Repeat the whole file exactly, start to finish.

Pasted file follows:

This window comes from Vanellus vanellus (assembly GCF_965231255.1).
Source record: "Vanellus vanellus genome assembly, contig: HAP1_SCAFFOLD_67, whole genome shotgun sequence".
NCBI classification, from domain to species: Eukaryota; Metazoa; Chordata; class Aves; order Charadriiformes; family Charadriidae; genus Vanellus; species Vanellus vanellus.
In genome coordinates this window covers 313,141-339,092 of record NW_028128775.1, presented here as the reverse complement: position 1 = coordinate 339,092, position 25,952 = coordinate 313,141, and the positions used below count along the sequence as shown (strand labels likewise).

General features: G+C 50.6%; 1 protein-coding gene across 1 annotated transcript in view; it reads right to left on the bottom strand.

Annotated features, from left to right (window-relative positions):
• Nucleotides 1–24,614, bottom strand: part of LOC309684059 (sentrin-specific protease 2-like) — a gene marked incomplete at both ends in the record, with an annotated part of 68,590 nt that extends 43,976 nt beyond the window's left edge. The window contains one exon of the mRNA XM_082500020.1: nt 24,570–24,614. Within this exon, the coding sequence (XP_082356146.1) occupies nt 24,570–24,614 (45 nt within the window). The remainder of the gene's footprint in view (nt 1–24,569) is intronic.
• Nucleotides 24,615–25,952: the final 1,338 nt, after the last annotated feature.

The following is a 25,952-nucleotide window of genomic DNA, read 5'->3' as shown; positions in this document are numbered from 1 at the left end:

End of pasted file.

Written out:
This window comes from Vanellus vanellus (assembly GCF_965231255.1).
Source record: "Vanellus vanellus genome assembly, contig: HAP1_SCAFFOLD_67, whole genome shotgun sequence".
NCBI classification, from domain to species: Eukaryota; Metazoa; Chordata; class Aves; order Charadriiformes; family Charadriidae; genus Vanellus; species Vanellus vanellus.
In genome coordinates this window covers 313,141-339,092 of record NW_028128775.1, presented here as the reverse complement: position 1 = coordinate 339,092, position 25,952 = coordinate 313,141, and the positions used below count along the sequence as shown (strand labels likewise).

General features: G+C 50.6%; 1 protein-coding gene across 1 annotated transcript in view; it reads right to left on the bottom strand.

Annotated features, from left to right (window-relative positions):
• Nucleotides 1–24,614, bottom strand: part of LOC309684059 (sentrin-specific protease 2-like) — a gene marked incomplete at both ends in the record, with an annotated part of 68,590 nt that extends 43,976 nt beyond the window's left edge. The window contains one exon of the mRNA XM_082500020.1: nt 24,570–24,614. Within this exon, the coding sequence (XP_082356146.1) occupies nt 24,570–24,614 (45 nt within the window). The remainder of the gene's footprint in view (nt 1–24,569) is intronic.
• Nucleotides 24,615–25,952: the final 1,338 nt, after the last annotated feature.

The following is a 25,952-nucleotide window of genomic DNA, read 5'->3' as shown; positions in this document are numbered from 1 at the left end: